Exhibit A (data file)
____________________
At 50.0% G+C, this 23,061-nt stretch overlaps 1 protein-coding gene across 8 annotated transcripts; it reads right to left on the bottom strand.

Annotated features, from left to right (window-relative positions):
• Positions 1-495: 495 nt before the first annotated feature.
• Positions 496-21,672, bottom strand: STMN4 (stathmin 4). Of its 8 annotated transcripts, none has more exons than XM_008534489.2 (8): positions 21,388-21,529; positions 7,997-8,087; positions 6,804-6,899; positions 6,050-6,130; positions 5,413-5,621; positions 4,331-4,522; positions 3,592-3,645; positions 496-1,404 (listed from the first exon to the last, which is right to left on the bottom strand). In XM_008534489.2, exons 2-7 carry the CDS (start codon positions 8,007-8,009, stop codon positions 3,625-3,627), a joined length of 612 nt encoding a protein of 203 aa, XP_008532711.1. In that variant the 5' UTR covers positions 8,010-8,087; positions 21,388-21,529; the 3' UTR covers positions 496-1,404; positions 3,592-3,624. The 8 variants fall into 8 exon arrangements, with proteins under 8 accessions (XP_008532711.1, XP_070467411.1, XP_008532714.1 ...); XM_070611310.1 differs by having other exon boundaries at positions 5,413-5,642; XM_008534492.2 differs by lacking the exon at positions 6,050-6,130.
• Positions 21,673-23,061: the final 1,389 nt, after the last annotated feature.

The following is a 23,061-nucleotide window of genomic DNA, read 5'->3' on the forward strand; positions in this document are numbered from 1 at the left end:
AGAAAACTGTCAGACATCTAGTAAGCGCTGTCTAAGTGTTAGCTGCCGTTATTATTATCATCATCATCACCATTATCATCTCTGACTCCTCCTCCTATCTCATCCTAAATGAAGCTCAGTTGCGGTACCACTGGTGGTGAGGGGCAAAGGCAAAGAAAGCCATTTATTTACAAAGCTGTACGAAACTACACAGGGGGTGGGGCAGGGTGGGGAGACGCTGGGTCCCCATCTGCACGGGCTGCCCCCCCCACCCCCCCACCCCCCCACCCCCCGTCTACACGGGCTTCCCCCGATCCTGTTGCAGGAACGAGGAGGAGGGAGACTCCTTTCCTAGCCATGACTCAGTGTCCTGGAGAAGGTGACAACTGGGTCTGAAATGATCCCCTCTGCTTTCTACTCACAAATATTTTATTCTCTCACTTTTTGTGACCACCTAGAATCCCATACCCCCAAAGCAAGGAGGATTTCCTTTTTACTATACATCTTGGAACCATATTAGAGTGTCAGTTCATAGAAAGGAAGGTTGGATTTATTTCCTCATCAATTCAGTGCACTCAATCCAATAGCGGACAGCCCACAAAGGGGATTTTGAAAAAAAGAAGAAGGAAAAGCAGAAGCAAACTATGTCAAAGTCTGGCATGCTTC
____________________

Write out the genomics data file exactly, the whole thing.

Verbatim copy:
At 50.0% G+C, this 23,061-nt stretch overlaps 1 protein-coding gene across 8 annotated transcripts; it reads right to left on the bottom strand.

Annotated features, from left to right (window-relative positions):
• Positions 1-495: 495 nt before the first annotated feature.
• Positions 496-21,672, bottom strand: STMN4 (stathmin 4). Of its 8 annotated transcripts, none has more exons than XM_008534489.2 (8): positions 21,388-21,529; positions 7,997-8,087; positions 6,804-6,899; positions 6,050-6,130; positions 5,413-5,621; positions 4,331-4,522; positions 3,592-3,645; positions 496-1,404 (listed from the first exon to the last, which is right to left on the bottom strand). In XM_008534489.2, exons 2-7 carry the CDS (start codon positions 8,007-8,009, stop codon positions 3,625-3,627), a joined length of 612 nt encoding a protein of 203 aa, XP_008532711.1. In that variant the 5' UTR covers positions 8,010-8,087; positions 21,388-21,529; the 3' UTR covers positions 496-1,404; positions 3,592-3,624. The 8 variants fall into 8 exon arrangements, with proteins under 8 accessions (XP_008532711.1, XP_070467411.1, XP_008532714.1 ...); XM_070611310.1 differs by having other exon boundaries at positions 5,413-5,642; XM_008534492.2 differs by lacking the exon at positions 6,050-6,130.
• Positions 21,673-23,061: the final 1,389 nt, after the last annotated feature.

The following is a 23,061-nucleotide window of genomic DNA, read 5'->3' on the forward strand; positions in this document are numbered from 1 at the left end:
AGAAAACTGTCAGACATCTAGTAAGCGCTGTCTAAGTGTTAGCTGCCGTTATTATTATCATCATCATCACCATTATCATCTCTGACTCCTCCTCCTATCTCATCCTAAATGAAGCTCAGTTGCGGTACCACTGGTGGTGAGGGGCAAAGGCAAAGAAAGCCATTTATTTACAAAGCTGTACGAAACTACACAGGGGGTGGGGCAGGGTGGGGAGACGCTGGGTCCCCATCTGCACGGGCTGCCCCCCCCACCCCCCCACCCCCCCACCCCCCGTCTACACGGGCTTCCCCCGATCCTGTTGCAGGAACGAGGAGGAGGGAGACTCCTTTCCTAGCCATGACTCAGTGTCCTGGAGAAGGTGACAACTGGGTCTGAAATGATCCCCTCTGCTTTCTACTCACAAATATTTTATTCTCTCACTTTTTGTGACCACCTAGAATCCCATACCCCCAAAGCAAGGAGGATTTCCTTTTTACTATACATCTTGGAACCATATTAGAGTGTCAGTTCATAGAAAGGAAGGTTGGATTTATTTCCTCATCAATTCAGTGCACTCAATCCAATAGCGGACAGCCCACAAAGGGGATTTTGAAAAAAAGAAGAAGGAAAAGCAGAAGCAAACTATGTCAAAGTCTGGCATGCTTC